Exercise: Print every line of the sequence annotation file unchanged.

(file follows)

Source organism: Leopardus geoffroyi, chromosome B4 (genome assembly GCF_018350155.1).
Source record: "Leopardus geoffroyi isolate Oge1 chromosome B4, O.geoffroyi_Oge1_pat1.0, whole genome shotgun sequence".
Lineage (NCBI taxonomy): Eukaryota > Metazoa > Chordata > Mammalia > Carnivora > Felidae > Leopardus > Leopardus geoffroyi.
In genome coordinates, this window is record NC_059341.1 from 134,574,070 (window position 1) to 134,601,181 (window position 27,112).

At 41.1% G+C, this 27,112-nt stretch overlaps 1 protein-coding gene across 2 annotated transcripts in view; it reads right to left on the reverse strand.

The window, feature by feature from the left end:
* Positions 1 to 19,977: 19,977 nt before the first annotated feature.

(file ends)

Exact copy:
Source organism: Leopardus geoffroyi, chromosome B4 (genome assembly GCF_018350155.1).
Source record: "Leopardus geoffroyi isolate Oge1 chromosome B4, O.geoffroyi_Oge1_pat1.0, whole genome shotgun sequence".
Lineage (NCBI taxonomy): Eukaryota > Metazoa > Chordata > Mammalia > Carnivora > Felidae > Leopardus > Leopardus geoffroyi.
In genome coordinates, this window is record NC_059341.1 from 134,574,070 (window position 1) to 134,601,181 (window position 27,112).

At 41.1% G+C, this 27,112-nt stretch overlaps 1 protein-coding gene across 2 annotated transcripts in view; it reads right to left on the reverse strand.

The window, feature by feature from the left end:
* Positions 1 to 19,977: 19,977 nt before the first annotated feature.